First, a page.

Tooth Extraction Procedures
“Pulling teeth” is never a phrase that brings happy thoughts to mind. Tooth extraction can sound like a frightening prospect at first, but it is sometimes necessary to improve the overall health of the mouth and body. Luckily, modern advancements in dental surgery have reduced the fear and pain associated with the extraction process. Nowadays, extracting a tooth is a routine procedure that can be beneficial for a multitude of reasons, including cosmetic enhancements and overall periodontal and systemic health.
A tooth may need to be extracted for several reasons. A decayed tooth that has lost structural integrity or is beyond the point of rehabilitation may be removed to make way for a permanent cosmetic replacement. Abscesses and infections are also common reasons. An abscess is a pocket of pus formed around or beneath a tooth due to infection. The infection can spread through the surrounding gum tissue, causing severe pain, and even serious illness if not treated appropriately. Also, severe periodontal disease, or loss of supporting bone and gum tissue, may render the tooth “hopeless.”
Removing damaged or infected teeth leaves room for efficient cleaning and treatment of an infected area. This space can now be
replaced with dental implants. In order to place an implant, good bone needs to be present. In many cases, bone grafting will
be done at the time of extraction.
Bone in your mouth has one function; to hold teeth. Once the tooth is removed, the bone loses its function and begins to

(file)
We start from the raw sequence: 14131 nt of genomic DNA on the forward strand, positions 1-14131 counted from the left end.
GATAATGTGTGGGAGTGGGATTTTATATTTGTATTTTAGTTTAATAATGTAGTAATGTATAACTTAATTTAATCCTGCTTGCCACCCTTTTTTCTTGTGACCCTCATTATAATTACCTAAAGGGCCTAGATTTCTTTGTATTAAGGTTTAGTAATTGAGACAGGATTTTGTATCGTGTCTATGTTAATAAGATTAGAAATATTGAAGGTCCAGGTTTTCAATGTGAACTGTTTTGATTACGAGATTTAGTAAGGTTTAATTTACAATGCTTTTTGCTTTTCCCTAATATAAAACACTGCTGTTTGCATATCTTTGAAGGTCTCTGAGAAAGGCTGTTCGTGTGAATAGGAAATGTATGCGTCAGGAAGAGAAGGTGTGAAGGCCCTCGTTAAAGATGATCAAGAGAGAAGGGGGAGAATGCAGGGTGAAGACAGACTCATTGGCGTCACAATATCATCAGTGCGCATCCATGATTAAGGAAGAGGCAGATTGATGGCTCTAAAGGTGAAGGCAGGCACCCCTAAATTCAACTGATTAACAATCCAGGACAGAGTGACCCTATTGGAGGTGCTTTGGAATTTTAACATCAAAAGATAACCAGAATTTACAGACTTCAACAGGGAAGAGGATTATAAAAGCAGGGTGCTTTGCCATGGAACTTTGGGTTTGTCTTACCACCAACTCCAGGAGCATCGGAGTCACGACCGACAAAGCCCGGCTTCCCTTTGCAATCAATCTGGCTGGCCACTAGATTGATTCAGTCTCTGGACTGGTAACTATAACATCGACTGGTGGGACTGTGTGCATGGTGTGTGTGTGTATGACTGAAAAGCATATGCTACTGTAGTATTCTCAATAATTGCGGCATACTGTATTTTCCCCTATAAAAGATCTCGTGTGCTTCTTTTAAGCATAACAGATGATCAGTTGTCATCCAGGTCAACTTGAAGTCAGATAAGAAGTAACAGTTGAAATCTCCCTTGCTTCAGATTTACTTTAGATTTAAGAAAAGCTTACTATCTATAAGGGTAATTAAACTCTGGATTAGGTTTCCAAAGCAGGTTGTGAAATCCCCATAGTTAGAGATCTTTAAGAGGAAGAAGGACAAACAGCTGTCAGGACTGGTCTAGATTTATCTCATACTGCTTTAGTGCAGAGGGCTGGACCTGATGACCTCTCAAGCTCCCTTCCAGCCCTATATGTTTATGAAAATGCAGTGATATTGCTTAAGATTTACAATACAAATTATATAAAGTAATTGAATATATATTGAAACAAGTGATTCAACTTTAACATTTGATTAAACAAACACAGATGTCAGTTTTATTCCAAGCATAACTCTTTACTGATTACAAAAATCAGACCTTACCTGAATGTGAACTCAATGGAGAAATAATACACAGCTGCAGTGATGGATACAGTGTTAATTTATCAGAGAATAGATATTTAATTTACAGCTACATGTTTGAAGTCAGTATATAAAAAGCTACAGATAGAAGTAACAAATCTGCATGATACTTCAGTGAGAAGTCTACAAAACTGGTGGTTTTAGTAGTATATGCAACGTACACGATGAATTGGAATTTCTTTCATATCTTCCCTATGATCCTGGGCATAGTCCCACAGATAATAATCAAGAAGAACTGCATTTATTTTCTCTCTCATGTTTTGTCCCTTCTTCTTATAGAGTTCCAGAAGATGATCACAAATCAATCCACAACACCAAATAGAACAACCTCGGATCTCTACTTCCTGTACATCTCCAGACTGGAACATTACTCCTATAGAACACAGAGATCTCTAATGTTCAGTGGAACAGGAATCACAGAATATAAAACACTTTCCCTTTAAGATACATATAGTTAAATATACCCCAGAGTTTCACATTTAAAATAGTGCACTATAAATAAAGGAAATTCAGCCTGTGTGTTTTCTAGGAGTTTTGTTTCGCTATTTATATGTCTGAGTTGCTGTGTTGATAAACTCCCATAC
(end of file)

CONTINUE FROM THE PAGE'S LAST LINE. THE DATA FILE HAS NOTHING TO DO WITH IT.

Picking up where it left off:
resorb away. A typical tooth extraction can cause up to 40-60% resorption of the bone! When there is this much resorption,
esthetics will be severely compromised as there will be a large defect in the bone and the soft tissue. Also, an implant may
not be able to be placed if the bone resorbs too much as there may not be enough good bone to place an implant. By placing
a bone graft, we can significantly reduce the amount of resorption from extraction and preserve the amount of bone and soft
tissue for more predictable and esthetic implant placement.
Extractions are also commonly used to remove third molars, or “wisdom teeth." It is not uncommon for these teeth to be impacted,
or emerging from the gum line at an angle, thus disrupting the order of other teeth. Wisdom teeth in this situation can also
become a problem because they provide easier places for bacteria and debris to collect, which can lead to infection. Common
signs of this are swelling and pain around the infected area, as well as a bad odor or taste in the mouth.
|If you are interested in further details, please call us at (408) 371-7616 for more information about Extractions.|